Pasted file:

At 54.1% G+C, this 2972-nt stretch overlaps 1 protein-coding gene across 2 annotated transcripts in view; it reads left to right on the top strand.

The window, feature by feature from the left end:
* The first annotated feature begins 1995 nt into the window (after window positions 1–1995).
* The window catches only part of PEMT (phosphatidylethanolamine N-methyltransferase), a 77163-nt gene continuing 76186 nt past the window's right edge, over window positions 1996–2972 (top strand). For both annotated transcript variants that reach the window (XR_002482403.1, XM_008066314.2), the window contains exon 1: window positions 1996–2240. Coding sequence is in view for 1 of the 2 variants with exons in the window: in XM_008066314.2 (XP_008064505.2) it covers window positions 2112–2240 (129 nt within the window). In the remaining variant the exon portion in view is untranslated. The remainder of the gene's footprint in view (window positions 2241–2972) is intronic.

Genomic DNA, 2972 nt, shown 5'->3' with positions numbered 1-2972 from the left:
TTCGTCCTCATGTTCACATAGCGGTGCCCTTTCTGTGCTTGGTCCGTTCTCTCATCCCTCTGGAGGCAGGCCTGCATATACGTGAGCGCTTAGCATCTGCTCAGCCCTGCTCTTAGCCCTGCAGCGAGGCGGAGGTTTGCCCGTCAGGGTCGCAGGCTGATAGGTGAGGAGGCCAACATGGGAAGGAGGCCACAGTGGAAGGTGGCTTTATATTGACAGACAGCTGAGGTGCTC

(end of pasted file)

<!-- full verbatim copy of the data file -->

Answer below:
At 54.1% G+C, this 2972-nt stretch overlaps 1 protein-coding gene across 2 annotated transcripts in view; it reads left to right on the top strand.

The window, feature by feature from the left end:
* The first annotated feature begins 1995 nt into the window (after window positions 1–1995).
* The window catches only part of PEMT (phosphatidylethanolamine N-methyltransferase), a 77163-nt gene continuing 76186 nt past the window's right edge, over window positions 1996–2972 (top strand). For both annotated transcript variants that reach the window (XR_002482403.1, XM_008066314.2), the window contains exon 1: window positions 1996–2240. Coding sequence is in view for 1 of the 2 variants with exons in the window: in XM_008066314.2 (XP_008064505.2) it covers window positions 2112–2240 (129 nt within the window). In the remaining variant the exon portion in view is untranslated. The remainder of the gene's footprint in view (window positions 2241–2972) is intronic.

Genomic DNA, 2972 nt, shown 5'->3' with positions numbered 1-2972 from the left:
TTCGTCCTCATGTTCACATAGCGGTGCCCTTTCTGTGCTTGGTCCGTTCTCTCATCCCTCTGGAGGCAGGCCTGCATATACGTGAGCGCTTAGCATCTGCTCAGCCCTGCTCTTAGCCCTGCAGCGAGGCGGAGGTTTGCCCGTCAGGGTCGCAGGCTGATAGGTGAGGAGGCCAACATGGGAAGGAGGCCACAGTGGAAGGTGGCTTTATATTGACAGACAGCTGAGGTGCTC